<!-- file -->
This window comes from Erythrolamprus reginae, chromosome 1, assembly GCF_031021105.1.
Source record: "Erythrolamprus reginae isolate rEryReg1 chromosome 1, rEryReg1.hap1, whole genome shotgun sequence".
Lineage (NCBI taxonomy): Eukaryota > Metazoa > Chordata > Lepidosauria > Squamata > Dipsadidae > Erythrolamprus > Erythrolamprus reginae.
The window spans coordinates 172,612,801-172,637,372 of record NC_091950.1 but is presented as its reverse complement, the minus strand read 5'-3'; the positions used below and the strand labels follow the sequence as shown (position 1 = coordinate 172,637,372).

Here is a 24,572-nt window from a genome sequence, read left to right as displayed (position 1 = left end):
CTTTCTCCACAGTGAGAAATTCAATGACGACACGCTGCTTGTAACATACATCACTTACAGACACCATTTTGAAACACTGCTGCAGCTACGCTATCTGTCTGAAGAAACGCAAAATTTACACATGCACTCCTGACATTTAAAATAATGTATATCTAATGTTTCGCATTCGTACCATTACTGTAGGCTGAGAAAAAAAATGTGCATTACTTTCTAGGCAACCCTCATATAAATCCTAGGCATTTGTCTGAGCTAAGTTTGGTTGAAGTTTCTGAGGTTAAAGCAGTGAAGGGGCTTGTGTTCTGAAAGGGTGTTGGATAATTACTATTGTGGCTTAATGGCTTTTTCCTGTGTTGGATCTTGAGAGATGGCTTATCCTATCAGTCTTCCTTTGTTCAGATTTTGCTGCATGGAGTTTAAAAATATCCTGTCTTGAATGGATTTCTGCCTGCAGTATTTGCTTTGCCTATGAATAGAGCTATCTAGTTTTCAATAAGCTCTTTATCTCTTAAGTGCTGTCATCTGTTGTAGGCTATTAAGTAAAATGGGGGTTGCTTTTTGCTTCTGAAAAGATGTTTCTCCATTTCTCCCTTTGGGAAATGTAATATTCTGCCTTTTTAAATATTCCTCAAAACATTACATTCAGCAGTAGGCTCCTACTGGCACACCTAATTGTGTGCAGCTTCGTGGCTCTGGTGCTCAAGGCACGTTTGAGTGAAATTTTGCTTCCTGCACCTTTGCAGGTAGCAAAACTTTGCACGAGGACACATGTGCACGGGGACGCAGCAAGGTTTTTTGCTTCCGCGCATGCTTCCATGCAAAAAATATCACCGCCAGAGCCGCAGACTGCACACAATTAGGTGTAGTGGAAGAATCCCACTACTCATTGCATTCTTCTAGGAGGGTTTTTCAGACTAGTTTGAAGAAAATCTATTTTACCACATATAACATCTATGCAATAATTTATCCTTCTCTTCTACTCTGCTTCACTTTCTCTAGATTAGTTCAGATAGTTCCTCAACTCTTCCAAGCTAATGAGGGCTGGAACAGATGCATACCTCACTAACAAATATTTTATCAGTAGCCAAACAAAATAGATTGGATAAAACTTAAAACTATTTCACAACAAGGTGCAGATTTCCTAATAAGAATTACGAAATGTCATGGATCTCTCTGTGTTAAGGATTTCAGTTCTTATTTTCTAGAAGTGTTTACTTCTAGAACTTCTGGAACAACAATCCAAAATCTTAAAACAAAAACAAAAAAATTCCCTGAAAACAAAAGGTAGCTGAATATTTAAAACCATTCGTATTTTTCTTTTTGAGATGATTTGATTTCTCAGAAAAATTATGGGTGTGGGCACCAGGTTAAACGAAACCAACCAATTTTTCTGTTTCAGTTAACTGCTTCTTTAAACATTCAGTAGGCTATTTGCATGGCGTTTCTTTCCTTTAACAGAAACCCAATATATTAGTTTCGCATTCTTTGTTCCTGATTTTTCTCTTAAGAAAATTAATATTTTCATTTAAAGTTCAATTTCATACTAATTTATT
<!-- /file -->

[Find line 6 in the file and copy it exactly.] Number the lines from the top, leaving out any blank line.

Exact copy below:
CTTTCTCCACAGTGAGAAATTCAATGACGACACGCTGCTTGTAACATACATCACTTACAGACACCATTTTGAAACACTGCTGCAGCTACGCTATCTGTCTGAAGAAACGCAAAATTTACACATGCACTCCTGACATTTAAAATAATGTATATCTAATGTTTCGCATTCGTACCATTACTGTAGGCTGAGAAAAAAAATGTGCATTACTTTCTAGGCAACCCTCATATAAATCCTAGGCATTTGTCTGAGCTAAGTTTGGTTGAAGTTTCTGAGGTTAAAGCAGTGAAGGGGCTTGTGTTCTGAAAGGGTGTTGGATAATTACTATTGTGGCTTAATGGCTTTTTCCTGTGTTGGATCTTGAGAGATGGCTTATCCTATCAGTCTTCCTTTGTTCAGATTTTGCTGCATGGAGTTTAAAAATATCCTGTCTTGAATGGATTTCTGCCTGCAGTATTTGCTTTGCCTATGAATAGAGCTATCTAGTTTTCAATAAGCTCTTTATCTCTTAAGTGCTGTCATCTGTTGTAGGCTATTAAGTAAAATGGGGGTTGCTTTTTGCTTCTGAAAAGATGTTTCTCCATTTCTCCCTTTGGGAAATGTAATATTCTGCCTTTTTAAATATTCCTCAAAACATTACATTCAGCAGTAGGCTCCTACTGGCACACCTAATTGTGTGCAGCTTCGTGGCTCTGGTGCTCAAGGCACGTTTGAGTGAAATTTTGCTTCCTGCACCTTTGCAGGTAGCAAAACTTTGCACGAGGACACATGTGCACGGGGACGCAGCAAGGTTTTTTGCTTCCGCGCATGCTTCCATGCAAAAAATATCACCGCCAGAGCCGCAGACTGCACACAATTAGGTGTAGTGGAAGAATCCCACTACTCATTGCATTCTTCTAGGAGGGTTTTTCAGACTAGTTTGAAGAAAATCTATTTTACCACATATAACATCTATGCAATAATTTATCCTTCTCTTCTACTCTGCTTCACTTTCTCTAGATTAGTTCAGATAGTTCCTCAACTCTTCCAAGCTAATGAGGGCTGGAACAGATGCATACCTCACTAACAAATATTTTATCAGTAGCCAAACAAAATAGATTGGATAAAACTTAAAACTATTTCACAACAAGGTGCAGATTTCCTAATAAGAATTACGAAATGTCATGGATCTCTCTGTGTTAAGGATTTCAGTTCTTATTTTCTAGAAGTGTTTACTTCTAGAACTTCTGGAACAACAATCCAAAATCTTAAAACAAAAACAAAAAAATTCCCTGAAAACAAAAGGTAGCTGAATATTTAAAACCATTCGTATTTTTCTTTTTGAGATGATTTGATTTCTCAGAAAAATTATGGGTGTGGGCACCAGGTTAAACGAAACCAACCAATTTTTCTGTTTCAGTTAACTGCTTCTTTAAACATTCAGTAGGCTATTTGCATGGCGTTTCTTTCCTTTAACAGAAACCCAATATATTAGTTTCGCATTCTTTGTTCCTGATTTTTCTCTTAAGAAAATTAATATTTTCATTTAAAGTTCAATTTCATACTAATTTATT